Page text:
Scottish Gaelic ⇆ Catalan Simple Greetings

Most important Catalan Sayings and Proverbs translated to English

Catalan flags explained

Scottish Gaelic ⇆ Catalan Simple Greetings

Scots gaelic and Catalan greetings

Greetings in Scots Gaelic and Catalan

Here is a list of the main greetings in Scots Gaelic translated to Catalan language. Scottish Gaelic is a Goidelic language of the Celtic and Indo-European language family, native to the Gaels of Scotland. Most of modern Scotland was once Gaelic. One curious fact about Scots Gaelic Gaelic is that it has no words for “yes” (in Catalan, ) and “no” (in Catalan, No), and replies are made with the relevant verbs. For questions beginning with “a bheil?”, the appropriate word for “yes” is “tha”. An alternative is “seadh”, pronounced shugh, which means “yeah” or “uh-huh”. At the end of this post there is a comprehensive list of resources to learn Scottish Gaelic or Catalan.

English > Scots Gaelic (pronunciation) ⇆ Catalan (audio)

Hello > Halò. (ha-LAW) ⇆ Hola

Welcome > fàilte – (faaltshæ) Benvingut

My name is [your name]> Is mise … [your name] ⇆ En dic… [your name]

How are you? > Ciamar a tha thu/sibh? (KEM-mer uh HA oo?) ⇆ Com estàs?

Good morning > madainn mhath (matin vah) ⇆ Bon dia

Good day > latha math (laah mah) ⇆ Bon dia

Good afternoon/evening > feashar math – (fesker mah) ⇆ Bona tarda / vespre

Good night > oidhche mhath – (oychæ vah) ⇆ Bona nit

Bye for now > tiaraidh an dràsda (tsheearee an draasha)Fins ara!

Goodbye > beannachd leibh (byannachk leyv) ⇆ Adéu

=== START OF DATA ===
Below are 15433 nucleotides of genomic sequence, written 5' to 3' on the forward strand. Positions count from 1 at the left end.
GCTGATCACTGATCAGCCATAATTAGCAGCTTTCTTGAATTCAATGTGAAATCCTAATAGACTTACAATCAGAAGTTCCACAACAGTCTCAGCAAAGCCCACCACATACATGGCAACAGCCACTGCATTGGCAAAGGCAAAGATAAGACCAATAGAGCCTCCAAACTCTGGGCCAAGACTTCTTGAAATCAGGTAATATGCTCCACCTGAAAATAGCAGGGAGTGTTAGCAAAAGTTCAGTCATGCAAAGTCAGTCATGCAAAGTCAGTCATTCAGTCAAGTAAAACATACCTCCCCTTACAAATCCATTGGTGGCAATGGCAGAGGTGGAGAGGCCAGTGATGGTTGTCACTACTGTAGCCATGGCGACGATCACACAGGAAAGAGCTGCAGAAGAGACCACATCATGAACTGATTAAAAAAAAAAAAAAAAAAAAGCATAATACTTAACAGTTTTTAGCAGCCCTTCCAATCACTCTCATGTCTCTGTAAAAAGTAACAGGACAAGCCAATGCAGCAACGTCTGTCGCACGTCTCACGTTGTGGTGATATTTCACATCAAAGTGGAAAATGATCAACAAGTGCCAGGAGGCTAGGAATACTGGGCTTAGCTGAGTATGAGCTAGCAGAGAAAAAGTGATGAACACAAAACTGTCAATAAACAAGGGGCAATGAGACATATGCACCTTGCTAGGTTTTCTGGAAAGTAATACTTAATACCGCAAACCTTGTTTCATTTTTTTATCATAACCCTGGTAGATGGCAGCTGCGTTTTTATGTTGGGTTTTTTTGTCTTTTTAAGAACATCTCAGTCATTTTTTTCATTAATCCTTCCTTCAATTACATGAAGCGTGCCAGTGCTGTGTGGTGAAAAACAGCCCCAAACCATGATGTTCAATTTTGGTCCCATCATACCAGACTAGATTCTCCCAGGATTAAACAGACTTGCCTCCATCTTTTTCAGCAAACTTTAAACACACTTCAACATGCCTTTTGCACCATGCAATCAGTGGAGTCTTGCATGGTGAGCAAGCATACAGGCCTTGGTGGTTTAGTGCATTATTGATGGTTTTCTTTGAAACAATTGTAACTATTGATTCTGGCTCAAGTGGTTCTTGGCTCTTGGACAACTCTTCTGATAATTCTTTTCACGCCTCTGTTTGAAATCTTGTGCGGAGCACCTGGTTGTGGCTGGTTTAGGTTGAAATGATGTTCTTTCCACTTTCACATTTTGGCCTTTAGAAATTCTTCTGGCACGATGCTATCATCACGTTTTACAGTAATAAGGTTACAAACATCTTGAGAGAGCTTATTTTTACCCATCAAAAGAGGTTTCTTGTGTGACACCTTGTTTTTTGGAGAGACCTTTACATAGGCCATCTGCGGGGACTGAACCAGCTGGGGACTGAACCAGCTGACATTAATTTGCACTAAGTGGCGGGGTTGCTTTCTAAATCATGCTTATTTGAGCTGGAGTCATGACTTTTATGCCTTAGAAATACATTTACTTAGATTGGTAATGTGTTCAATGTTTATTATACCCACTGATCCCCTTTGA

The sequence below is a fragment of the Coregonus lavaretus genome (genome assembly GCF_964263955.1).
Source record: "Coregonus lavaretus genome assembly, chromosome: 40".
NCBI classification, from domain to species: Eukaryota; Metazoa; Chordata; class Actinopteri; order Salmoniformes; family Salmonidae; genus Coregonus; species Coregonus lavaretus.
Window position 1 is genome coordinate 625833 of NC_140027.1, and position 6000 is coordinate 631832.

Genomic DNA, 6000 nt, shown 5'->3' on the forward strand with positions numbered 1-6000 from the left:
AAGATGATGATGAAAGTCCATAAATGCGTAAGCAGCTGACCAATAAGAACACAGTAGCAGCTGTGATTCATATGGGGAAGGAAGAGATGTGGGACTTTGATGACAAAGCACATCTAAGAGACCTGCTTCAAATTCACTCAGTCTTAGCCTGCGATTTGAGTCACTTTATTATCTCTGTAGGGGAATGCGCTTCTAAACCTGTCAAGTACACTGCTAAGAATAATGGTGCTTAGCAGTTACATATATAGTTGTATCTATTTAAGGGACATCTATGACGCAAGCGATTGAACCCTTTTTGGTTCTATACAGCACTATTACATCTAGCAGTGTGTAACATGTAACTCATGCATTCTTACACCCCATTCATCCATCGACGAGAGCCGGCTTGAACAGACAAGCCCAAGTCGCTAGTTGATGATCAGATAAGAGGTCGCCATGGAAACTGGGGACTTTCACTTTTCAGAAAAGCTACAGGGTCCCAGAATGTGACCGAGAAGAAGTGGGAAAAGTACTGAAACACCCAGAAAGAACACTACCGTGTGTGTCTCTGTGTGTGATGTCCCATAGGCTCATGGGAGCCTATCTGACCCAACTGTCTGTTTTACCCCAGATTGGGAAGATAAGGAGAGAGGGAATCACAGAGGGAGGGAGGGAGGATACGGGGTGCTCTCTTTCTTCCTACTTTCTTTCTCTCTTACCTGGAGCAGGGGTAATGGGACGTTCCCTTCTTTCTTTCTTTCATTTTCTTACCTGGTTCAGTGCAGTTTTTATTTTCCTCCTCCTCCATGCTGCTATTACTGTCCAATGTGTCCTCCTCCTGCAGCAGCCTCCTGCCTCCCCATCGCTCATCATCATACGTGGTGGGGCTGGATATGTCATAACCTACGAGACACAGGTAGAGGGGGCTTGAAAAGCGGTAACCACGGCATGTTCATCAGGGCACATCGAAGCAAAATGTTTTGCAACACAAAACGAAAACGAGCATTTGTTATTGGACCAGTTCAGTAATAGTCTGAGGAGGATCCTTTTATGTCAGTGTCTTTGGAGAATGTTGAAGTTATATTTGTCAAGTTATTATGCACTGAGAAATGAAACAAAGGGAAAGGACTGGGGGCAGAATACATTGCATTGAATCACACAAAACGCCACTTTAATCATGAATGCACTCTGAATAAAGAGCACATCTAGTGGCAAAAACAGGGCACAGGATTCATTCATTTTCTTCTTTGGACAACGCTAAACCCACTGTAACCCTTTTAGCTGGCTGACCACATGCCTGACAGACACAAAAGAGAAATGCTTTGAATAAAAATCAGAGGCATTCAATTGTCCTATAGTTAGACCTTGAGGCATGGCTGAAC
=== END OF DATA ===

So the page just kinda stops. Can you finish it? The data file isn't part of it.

Excuse me > gabh mo leisgeul (gav mo leshæl)Perdoni

I am sorry > tha mi duilich (haa mee doolich)Perdó

Thank you > tapadh leibh (tah leyv)Gràcies / Mercès

Many thanks > mòran taing (mohræn tigh -ng)Moltes gràcies

You’re welcome ( Reply to thank you ) > ´s e ur beatha (shey oor behah) ⇆ De res

Gaelic> Gàidhlig [ˈkaːlɪkʲ]  ⇆ Gaèlic · Catalan > Catalanach ⇆ Català

Recommended posts:

Catalan flags
Catalan Catalonia independence flags
Catalunya
Catalan flags explained
Catalan sayings
Catalan Proverbs
Sayings and proverbs in Catalan
Most important Catalan sayings

Scottish Gaelic learners’ materials on the Internet:

Adhartach (Advanced)

  • Clilstore – Videos of authentic and natural (while also clear and relatively simple) conversations with fluent Gaelic speakers, including a transcript with all words linked to online dictionaries
  • BBC Alba iplayer
  • Language Skills – Online literacy for fluent speakers – Course by SCIR, Lews Castle College, on Gaelic Orthographic Conventions
  • Stòras na Gàidhlig aig Foghlam Alba
  • An t-Oide – blog WordPress aig Steaphan MacRisnidh

Dictionaries

Supplements to particular textbooks (Advanced)

E-books – $

Catalan learners’ materials on the Internet:

Intercat

Information about Catalan

Courses and lessons

Gamified lessons & Flashcards(most sites here have mobile apps)

Online dictionaries

Catalan monolingual

Translators

Verb conjugation

Pronunciation


Maps & Images

Interactive Dialect/Pronunciation/Accent maps


MediaOnline radio

Audio

Podcasts

TV

Videos

Films

Anime

You can normally find Catalan dubs of popular anime on YouTube if you search “title + catala”, but they’re frequently removed due to Copyright restriction, so the below links may not work forever.

Songs


TextOnline News

Literature

Comics

Misc

Information on Catalancheck out the ca.wikipedia.org versions of the pages!

Tapadh leibh, Gràcies!

Thank you and see you soon!

Common British English expressions translated to Catalan II

Typical British expressions and their equivalent in Catalan language PART 2

Bones!

Welcome back! Here are 20 further common British English expressions translated to Catalan. As in the first part of Common BrE expressions translated to Catalan, they sound very idiomatic in both languages, so, again, if you ever go to the UK or Catalonia and use these expressions, you will probably impress locals.So let’s have a look at these new expressions:

(to) be stuffed

To be stuffed means to be very full. In Catalan language it can be translated as the very idiomatic expression estar tip, for example No en vull més. Estic tip (I’m good. I’m stuffed).

I’m gutted

I’m gutted means that I am very disappointed. In Catalan, you can say M’he quedat xof / Estic decebut/da.